Book Review: To Kill a Mockingbird

To Kill a Mockingbird by Harper Lee

My 14-year old signature is in the front cover of this paperback book, assigned reading in my freshman or sophomore year of high school. Beyond my signature there aren’t many marks in the book. A few brackets around passages I either thought or was told were important, mute testimony to my reticence to deface books, a habit I continue today except for theological commentaries.

I don’t remember writing my name there or making those brackets. I’m not sure what class it was a part of or who the teacher was, just as I didn’t remember the story at all beyond the basics of the key character names. But my youngest – now almost 15 himself – is participating in a book club with some other home school kids and this was the book chosen. So we as a family read it together, aloud.

It’s not a difficult read, but it’s a beautiful one.

Harper Lee’s ability to weave a cultural landscape presented through the eyes of a young child is impressive, to say the least. She depicts the rural Southern attitudes and actions of her own childhood, actions and attitudes under fierce scrutiny as the Civil Rights Movement gained momentum (the book was first published in 1960). Lee portrays the difficulties of various ways of rejecting the racism embedded in aspects of Southern culture. Some do so through legal means. Others do so physically, or through complex personas. Lee holds up a mirror and allows the reader to determine for themselves whether Southern race-relations in the 1930’s were ideal.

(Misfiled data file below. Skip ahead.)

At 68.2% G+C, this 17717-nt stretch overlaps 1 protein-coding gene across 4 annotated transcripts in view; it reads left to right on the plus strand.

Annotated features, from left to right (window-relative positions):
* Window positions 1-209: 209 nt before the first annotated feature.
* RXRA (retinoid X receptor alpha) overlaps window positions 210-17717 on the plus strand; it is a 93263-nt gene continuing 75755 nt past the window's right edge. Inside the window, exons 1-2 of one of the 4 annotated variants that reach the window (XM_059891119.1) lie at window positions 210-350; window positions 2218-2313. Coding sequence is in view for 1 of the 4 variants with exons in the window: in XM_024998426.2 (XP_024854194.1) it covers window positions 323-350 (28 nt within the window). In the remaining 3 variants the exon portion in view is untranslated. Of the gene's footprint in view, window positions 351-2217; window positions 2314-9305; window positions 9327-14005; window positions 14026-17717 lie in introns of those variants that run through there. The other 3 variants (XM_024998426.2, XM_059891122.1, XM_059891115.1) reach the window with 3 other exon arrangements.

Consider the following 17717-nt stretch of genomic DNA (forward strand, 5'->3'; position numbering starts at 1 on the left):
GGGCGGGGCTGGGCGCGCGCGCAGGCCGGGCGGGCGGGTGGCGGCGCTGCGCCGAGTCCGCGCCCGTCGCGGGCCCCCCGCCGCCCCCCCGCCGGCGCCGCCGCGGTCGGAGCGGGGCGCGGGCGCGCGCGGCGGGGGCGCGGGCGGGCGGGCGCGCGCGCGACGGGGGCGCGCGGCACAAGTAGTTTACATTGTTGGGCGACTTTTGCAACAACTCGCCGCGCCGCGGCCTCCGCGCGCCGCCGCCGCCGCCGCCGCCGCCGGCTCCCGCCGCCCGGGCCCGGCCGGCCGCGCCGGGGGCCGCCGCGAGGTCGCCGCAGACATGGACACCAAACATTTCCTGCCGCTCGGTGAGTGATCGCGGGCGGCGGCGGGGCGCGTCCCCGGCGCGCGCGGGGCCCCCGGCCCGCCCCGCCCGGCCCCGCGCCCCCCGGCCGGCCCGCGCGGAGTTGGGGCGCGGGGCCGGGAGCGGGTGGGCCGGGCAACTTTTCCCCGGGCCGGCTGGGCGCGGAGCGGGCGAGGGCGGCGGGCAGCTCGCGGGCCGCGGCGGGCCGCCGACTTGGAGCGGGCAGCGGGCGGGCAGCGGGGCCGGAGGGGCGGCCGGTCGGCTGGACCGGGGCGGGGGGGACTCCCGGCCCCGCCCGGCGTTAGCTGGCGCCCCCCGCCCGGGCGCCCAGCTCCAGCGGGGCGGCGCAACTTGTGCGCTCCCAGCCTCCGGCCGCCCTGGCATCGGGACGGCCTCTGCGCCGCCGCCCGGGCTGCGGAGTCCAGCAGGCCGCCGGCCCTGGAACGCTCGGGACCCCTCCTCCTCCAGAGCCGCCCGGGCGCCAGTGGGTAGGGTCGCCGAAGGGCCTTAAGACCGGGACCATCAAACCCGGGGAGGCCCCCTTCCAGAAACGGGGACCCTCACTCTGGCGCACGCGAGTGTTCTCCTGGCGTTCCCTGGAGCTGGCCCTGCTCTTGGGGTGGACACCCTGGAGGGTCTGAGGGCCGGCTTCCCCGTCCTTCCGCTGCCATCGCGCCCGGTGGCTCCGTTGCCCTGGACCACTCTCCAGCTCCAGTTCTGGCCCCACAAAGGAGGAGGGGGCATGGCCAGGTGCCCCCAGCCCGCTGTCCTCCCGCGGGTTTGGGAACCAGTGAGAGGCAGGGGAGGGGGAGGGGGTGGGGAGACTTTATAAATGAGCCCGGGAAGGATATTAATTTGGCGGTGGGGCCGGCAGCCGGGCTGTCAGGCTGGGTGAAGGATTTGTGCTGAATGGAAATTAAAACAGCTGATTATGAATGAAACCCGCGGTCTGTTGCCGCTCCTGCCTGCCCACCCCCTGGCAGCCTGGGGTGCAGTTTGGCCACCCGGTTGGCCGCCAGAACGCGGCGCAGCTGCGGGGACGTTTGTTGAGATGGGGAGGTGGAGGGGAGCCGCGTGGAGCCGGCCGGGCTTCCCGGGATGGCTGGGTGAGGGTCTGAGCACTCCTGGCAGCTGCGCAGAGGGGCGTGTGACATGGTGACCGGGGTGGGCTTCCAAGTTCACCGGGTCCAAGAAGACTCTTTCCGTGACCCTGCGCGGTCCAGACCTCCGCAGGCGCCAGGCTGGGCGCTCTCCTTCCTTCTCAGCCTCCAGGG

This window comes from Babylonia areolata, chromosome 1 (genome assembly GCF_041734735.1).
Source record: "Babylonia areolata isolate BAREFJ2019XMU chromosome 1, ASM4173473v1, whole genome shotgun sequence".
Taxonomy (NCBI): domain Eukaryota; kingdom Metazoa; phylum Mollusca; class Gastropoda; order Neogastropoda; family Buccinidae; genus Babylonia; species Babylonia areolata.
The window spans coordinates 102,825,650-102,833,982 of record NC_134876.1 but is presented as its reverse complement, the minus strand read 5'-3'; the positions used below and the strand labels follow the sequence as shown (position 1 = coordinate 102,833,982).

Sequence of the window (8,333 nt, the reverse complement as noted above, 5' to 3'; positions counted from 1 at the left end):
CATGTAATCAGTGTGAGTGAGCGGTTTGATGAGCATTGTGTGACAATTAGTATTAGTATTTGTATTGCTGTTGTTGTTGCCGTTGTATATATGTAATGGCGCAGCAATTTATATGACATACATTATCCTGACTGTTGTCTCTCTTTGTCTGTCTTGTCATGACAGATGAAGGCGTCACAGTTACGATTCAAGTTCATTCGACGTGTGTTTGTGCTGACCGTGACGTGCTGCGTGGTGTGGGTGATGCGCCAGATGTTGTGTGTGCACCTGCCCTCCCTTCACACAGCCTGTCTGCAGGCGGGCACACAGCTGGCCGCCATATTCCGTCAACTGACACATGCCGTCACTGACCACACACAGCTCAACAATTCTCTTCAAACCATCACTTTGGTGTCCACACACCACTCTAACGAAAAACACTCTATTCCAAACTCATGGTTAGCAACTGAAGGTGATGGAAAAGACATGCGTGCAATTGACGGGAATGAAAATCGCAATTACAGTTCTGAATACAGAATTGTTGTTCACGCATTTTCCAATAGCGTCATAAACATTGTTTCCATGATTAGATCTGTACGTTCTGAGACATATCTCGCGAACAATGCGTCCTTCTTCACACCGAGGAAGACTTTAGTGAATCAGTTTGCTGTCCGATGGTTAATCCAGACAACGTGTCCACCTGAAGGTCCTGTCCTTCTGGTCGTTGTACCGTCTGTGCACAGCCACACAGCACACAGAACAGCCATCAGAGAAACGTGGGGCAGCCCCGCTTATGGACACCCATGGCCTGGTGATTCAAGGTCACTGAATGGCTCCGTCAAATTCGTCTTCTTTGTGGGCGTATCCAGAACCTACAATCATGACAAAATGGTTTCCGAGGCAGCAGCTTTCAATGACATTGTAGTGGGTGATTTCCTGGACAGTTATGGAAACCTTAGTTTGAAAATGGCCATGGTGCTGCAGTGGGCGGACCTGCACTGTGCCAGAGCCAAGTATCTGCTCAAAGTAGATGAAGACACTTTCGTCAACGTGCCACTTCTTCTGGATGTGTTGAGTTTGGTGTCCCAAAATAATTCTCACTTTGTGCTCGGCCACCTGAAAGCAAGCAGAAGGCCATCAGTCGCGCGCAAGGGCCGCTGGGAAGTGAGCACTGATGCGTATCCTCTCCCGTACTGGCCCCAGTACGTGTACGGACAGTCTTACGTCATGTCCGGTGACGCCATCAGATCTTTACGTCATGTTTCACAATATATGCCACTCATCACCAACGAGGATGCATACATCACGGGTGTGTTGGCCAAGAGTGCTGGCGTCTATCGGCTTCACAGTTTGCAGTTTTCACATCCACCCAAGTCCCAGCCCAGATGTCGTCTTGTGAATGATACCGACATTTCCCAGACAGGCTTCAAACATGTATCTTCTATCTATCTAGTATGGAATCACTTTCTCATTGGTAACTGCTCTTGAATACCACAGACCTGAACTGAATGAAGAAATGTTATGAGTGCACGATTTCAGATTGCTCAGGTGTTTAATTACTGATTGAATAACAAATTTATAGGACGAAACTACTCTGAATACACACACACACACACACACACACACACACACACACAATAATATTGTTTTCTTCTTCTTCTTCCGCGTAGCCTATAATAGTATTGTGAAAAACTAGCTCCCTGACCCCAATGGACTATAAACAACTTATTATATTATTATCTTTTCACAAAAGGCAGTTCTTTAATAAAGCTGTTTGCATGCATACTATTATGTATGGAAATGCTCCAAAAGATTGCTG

It’s at times an uncomfortable book to read. Certainly even when I read it as a boy the terms used liberally through the book for African Americans were considered taboo. More so even today when professionals using the terms in purely academic ways can be excoriated as though they are actually racist. We were cautious to make sure the doors and windows were closed while I was reading it aloud, lest a neighbor misunderstand what we were doing or what I was saying. If you’re considering reading this, it’s an interesting exercise to monitor your own interactions with the text and the language.

The subject matter is adult – there is violence, abusive language, racist language (both intentionally and unintentionally), and a rape trial. But Lee’s conveyance of these themes is not lurid, and shouldn’t be problematic for teens with some additional explanation and contextualization. As it is written through the eyes of a child the language is relatively simple (though even there the great divide in language skills over the last 60+ years is saddening!) and shot through with genuinely hilarious moments that make it a good read for a broad audience.

I’m so glad I reread this, as essentially I read it for the first time. I appreciated the opportunities for conversation and discussion it created for our family and it would serve such ends admirably for any book club.

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